To the Editor:—
I do not recall whether you title letters you publish. If you do, you might wish to call this "Why Not Ask the Patient?"Today, everyone seems to appreciate the difficulty we physicians have keeping up to date on information about drugs. The pharmaceutical companies, for example, show their concern by spending large sums of hard-earned money buying advertisements. This expenditure is their earnest attempt to keep us educated.All governments are interested in the problem, too. But your government has taken a special role of leadership. Their concern has been emphasized recently by their vigorous objection to the wording of some drug advertisements. We physicians, the government seems to imply, have great difficulty separating fact from fiction. Certainly the general public needs help in this regard; what medical man wants to face a future counselling laymen who are convinced that their heads are full of frayed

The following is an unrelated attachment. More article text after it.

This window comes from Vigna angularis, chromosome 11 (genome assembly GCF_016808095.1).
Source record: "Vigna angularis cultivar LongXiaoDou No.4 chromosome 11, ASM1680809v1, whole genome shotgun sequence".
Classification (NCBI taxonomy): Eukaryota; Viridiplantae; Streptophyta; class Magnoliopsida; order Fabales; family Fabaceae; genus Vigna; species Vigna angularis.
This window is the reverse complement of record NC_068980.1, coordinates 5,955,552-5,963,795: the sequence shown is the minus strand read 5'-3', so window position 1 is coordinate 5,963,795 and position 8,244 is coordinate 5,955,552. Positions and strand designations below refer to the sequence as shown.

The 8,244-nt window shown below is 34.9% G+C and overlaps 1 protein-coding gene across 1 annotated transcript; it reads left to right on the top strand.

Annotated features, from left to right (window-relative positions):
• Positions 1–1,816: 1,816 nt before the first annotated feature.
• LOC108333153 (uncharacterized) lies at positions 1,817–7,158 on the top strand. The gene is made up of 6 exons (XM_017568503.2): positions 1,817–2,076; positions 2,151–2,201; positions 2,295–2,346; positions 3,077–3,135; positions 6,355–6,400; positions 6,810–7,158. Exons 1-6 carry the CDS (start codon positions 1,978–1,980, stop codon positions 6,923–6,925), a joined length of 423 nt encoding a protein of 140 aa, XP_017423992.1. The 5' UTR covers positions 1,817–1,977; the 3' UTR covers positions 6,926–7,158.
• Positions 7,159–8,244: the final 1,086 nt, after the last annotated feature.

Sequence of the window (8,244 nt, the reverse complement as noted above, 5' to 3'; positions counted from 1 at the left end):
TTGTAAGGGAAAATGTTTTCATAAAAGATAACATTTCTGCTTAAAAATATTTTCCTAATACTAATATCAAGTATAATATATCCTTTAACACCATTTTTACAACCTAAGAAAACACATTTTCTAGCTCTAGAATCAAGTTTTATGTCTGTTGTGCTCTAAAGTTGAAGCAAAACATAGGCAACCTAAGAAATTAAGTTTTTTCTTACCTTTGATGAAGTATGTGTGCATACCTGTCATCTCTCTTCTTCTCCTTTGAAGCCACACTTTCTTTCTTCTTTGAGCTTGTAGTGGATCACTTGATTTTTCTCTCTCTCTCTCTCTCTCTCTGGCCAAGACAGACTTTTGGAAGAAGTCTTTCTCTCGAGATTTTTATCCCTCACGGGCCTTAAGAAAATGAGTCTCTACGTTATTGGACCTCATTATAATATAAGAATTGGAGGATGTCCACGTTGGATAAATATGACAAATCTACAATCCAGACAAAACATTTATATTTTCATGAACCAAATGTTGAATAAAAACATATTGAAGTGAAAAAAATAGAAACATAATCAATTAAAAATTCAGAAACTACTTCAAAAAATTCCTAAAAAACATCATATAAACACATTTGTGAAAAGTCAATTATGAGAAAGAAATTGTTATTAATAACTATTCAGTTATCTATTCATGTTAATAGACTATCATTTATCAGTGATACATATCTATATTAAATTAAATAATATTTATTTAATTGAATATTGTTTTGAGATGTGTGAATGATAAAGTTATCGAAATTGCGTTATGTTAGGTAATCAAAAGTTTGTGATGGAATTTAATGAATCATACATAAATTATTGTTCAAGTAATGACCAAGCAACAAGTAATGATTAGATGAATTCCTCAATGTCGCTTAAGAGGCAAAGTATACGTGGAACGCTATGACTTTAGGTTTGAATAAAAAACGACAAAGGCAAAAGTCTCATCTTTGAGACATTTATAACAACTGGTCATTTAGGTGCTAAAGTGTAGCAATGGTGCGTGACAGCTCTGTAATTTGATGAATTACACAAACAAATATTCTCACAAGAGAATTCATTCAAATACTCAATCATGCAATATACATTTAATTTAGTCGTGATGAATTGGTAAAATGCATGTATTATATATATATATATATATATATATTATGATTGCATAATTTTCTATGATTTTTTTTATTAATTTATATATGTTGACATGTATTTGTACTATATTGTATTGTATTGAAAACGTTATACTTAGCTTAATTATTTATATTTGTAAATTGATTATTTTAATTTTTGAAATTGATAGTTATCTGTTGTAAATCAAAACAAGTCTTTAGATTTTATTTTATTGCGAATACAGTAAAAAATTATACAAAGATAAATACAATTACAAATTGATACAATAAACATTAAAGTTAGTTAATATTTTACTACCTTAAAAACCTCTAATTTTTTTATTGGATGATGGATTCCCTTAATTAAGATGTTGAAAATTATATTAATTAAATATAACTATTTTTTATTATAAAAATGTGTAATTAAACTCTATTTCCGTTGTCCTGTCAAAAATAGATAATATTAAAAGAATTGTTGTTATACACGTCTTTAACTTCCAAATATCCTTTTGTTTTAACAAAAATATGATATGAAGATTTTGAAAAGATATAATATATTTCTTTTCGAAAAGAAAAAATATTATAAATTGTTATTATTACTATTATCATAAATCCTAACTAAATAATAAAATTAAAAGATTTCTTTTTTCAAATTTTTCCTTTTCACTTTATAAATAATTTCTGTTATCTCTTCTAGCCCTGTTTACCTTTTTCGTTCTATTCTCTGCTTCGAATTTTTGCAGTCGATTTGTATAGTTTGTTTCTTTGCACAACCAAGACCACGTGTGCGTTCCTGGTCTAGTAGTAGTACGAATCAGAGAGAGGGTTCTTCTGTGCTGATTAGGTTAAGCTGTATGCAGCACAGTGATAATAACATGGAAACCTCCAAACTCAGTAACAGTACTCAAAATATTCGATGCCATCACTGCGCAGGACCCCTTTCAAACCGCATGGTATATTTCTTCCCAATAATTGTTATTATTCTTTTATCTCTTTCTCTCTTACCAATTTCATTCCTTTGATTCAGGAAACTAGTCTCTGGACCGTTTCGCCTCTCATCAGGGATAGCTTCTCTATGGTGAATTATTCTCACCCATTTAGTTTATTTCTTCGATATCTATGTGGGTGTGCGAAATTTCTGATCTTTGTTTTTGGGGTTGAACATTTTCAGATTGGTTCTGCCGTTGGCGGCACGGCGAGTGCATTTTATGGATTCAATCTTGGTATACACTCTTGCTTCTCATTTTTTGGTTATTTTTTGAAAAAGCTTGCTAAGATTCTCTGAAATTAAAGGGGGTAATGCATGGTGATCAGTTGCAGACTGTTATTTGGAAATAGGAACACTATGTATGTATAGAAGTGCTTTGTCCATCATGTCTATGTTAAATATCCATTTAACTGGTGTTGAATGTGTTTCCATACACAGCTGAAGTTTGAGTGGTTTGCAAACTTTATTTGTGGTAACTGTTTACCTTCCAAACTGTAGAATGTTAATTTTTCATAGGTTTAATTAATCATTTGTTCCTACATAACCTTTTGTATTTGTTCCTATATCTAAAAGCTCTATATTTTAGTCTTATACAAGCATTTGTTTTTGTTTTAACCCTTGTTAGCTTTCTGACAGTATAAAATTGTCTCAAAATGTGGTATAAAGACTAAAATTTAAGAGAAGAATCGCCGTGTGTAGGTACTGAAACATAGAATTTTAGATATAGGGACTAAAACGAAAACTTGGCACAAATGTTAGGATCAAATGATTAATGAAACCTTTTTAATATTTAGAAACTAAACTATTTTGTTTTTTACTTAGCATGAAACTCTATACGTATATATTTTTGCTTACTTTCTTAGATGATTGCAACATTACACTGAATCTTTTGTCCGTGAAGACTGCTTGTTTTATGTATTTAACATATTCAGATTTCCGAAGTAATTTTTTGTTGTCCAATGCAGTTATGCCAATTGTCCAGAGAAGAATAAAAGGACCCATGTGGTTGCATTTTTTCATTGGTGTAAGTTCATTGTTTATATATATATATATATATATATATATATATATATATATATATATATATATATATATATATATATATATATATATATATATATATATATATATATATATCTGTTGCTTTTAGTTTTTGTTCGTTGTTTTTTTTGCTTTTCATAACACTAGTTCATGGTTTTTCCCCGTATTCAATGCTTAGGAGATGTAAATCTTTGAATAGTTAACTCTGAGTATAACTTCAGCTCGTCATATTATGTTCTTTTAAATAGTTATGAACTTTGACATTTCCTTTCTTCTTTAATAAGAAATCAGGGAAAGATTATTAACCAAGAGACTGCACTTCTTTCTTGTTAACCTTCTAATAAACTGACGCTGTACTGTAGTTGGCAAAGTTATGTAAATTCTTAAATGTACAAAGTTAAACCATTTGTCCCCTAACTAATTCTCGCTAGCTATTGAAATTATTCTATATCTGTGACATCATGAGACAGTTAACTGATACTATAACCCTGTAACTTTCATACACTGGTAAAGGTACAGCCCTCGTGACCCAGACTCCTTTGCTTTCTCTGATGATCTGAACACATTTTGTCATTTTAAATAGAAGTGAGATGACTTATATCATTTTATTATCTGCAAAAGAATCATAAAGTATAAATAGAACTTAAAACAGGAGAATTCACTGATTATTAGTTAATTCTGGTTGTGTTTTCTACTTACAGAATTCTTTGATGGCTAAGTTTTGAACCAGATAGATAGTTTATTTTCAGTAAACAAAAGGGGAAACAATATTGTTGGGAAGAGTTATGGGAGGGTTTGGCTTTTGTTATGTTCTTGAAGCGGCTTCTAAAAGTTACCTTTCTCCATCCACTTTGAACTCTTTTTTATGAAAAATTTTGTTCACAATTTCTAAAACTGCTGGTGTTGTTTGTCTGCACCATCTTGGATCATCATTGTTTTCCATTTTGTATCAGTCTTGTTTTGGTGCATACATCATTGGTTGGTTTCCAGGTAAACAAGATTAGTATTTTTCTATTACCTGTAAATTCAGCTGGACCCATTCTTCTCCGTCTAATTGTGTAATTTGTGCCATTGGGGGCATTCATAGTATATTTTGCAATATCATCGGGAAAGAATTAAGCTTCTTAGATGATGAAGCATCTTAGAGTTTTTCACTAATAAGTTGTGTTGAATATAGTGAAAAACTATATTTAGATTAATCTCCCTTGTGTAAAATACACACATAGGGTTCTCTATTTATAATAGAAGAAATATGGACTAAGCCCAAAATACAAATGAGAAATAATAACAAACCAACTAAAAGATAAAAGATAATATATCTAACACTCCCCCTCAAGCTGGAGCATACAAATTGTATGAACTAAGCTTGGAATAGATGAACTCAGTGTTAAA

Avis EYD. Let the Patients Prescribe. JAMA. 1967;200(1):84. doi:10.1001/jama.1967.03120140142043
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